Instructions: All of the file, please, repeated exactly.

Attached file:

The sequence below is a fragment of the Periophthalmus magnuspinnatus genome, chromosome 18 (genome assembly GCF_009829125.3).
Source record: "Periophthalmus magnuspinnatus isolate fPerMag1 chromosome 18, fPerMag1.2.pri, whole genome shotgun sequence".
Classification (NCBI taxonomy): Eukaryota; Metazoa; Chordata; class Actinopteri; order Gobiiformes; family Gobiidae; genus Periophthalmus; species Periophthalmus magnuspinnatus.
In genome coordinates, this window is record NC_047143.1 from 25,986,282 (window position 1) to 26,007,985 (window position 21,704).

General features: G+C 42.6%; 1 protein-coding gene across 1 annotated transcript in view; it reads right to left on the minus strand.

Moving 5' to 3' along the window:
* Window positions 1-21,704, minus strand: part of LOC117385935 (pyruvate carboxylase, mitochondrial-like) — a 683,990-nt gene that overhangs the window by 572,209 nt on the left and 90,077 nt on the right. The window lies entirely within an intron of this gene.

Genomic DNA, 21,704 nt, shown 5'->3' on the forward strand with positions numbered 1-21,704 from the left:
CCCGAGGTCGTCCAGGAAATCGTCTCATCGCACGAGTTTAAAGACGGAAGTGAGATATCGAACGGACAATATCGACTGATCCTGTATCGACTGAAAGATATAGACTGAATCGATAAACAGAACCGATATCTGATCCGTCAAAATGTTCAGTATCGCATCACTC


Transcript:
The sequence below is a fragment of the Periophthalmus magnuspinnatus genome, chromosome 18 (genome assembly GCF_009829125.3).
Source record: "Periophthalmus magnuspinnatus isolate fPerMag1 chromosome 18, fPerMag1.2.pri, whole genome shotgun sequence".
Classification (NCBI taxonomy): Eukaryota; Metazoa; Chordata; class Actinopteri; order Gobiiformes; family Gobiidae; genus Periophthalmus; species Periophthalmus magnuspinnatus.
In genome coordinates, this window is record NC_047143.1 from 25,986,282 (window position 1) to 26,007,985 (window position 21,704).

General features: G+C 42.6%; 1 protein-coding gene across 1 annotated transcript in view; it reads right to left on the minus strand.

Moving 5' to 3' along the window:
* Window positions 1-21,704, minus strand: part of LOC117385935 (pyruvate carboxylase, mitochondrial-like) — a 683,990-nt gene that overhangs the window by 572,209 nt on the left and 90,077 nt on the right. The window lies entirely within an intron of this gene.

Genomic DNA, 21,704 nt, shown 5'->3' on the forward strand with positions numbered 1-21,704 from the left:
CCCGAGGTCGTCCAGGAAATCGTCTCATCGCACGAGTTTAAAGACGGAAGTGAGATATCGAACGGACAATATCGACTGATCCTGTATCGACTGAAAGATATAGACTGAATCGATAAACAGAACCGATATCTGATCCGTCAAAATGTTCAGTATCGCATCACTC